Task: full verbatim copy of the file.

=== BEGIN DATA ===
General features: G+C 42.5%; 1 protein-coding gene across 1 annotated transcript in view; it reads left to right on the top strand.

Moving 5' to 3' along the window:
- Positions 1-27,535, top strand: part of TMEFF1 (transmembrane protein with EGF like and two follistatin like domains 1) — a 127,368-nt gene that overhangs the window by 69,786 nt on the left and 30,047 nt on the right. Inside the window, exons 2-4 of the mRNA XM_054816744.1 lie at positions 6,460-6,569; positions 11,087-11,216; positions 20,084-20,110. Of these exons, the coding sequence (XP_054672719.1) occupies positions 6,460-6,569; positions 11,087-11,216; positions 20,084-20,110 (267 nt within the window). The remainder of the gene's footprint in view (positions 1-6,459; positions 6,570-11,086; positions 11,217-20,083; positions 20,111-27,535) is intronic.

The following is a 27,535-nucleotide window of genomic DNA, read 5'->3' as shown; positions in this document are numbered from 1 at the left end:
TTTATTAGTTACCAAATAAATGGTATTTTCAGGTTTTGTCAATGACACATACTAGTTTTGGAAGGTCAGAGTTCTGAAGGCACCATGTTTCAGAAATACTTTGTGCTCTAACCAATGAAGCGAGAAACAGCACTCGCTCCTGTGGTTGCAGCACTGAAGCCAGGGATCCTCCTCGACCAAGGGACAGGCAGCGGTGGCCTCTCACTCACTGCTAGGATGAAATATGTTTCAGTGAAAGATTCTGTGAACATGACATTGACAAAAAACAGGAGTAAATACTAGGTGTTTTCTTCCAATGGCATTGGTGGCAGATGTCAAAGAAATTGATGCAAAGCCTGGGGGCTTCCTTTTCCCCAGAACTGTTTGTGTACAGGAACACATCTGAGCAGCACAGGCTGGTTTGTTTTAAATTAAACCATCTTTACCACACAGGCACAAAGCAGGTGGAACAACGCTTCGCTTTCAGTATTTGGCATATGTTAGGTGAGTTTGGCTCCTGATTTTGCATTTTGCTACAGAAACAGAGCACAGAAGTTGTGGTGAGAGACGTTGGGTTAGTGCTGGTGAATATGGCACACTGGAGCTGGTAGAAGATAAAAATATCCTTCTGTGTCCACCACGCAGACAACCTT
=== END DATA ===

General features: G+C 42.5%; 1 protein-coding gene across 1 annotated transcript in view; it reads left to right on the top strand.

Moving 5' to 3' along the window:
- Positions 1-27,535, top strand: part of TMEFF1 (transmembrane protein with EGF like and two follistatin like domains 1) — a 127,368-nt gene that overhangs the window by 69,786 nt on the left and 30,047 nt on the right. Inside the window, exons 2-4 of the mRNA XM_054816744.1 lie at positions 6,460-6,569; positions 11,087-11,216; positions 20,084-20,110. Of these exons, the coding sequence (XP_054672719.1) occupies positions 6,460-6,569; positions 11,087-11,216; positions 20,084-20,110 (267 nt within the window). The remainder of the gene's footprint in view (positions 1-6,459; positions 6,570-11,086; positions 11,217-20,083; positions 20,111-27,535) is intronic.

The following is a 27,535-nucleotide window of genomic DNA, read 5'->3' as shown; positions in this document are numbered from 1 at the left end:
TTTATTAGTTACCAAATAAATGGTATTTTCAGGTTTTGTCAATGACACATACTAGTTTTGGAAGGTCAGAGTTCTGAAGGCACCATGTTTCAGAAATACTTTGTGCTCTAACCAATGAAGCGAGAAACAGCACTCGCTCCTGTGGTTGCAGCACTGAAGCCAGGGATCCTCCTCGACCAAGGGACAGGCAGCGGTGGCCTCTCACTCACTGCTAGGATGAAATATGTTTCAGTGAAAGATTCTGTGAACATGACATTGACAAAAAACAGGAGTAAATACTAGGTGTTTTCTTCCAATGGCATTGGTGGCAGATGTCAAAGAAATTGATGCAAAGCCTGGGGGCTTCCTTTTCCCCAGAACTGTTTGTGTACAGGAACACATCTGAGCAGCACAGGCTGGTTTGTTTTAAATTAAACCATCTTTACCACACAGGCACAAAGCAGGTGGAACAACGCTTCGCTTTCAGTATTTGGCATATGTTAGGTGAGTTTGGCTCCTGATTTTGCATTTTGCTACAGAAACAGAGCACAGAAGTTGTGGTGAGAGACGTTGGGTTAGTGCTGGTGAATATGGCACACTGGAGCTGGTAGAAGATAAAAATATCCTTCTGTGTCCACCACGCAGACAACCTT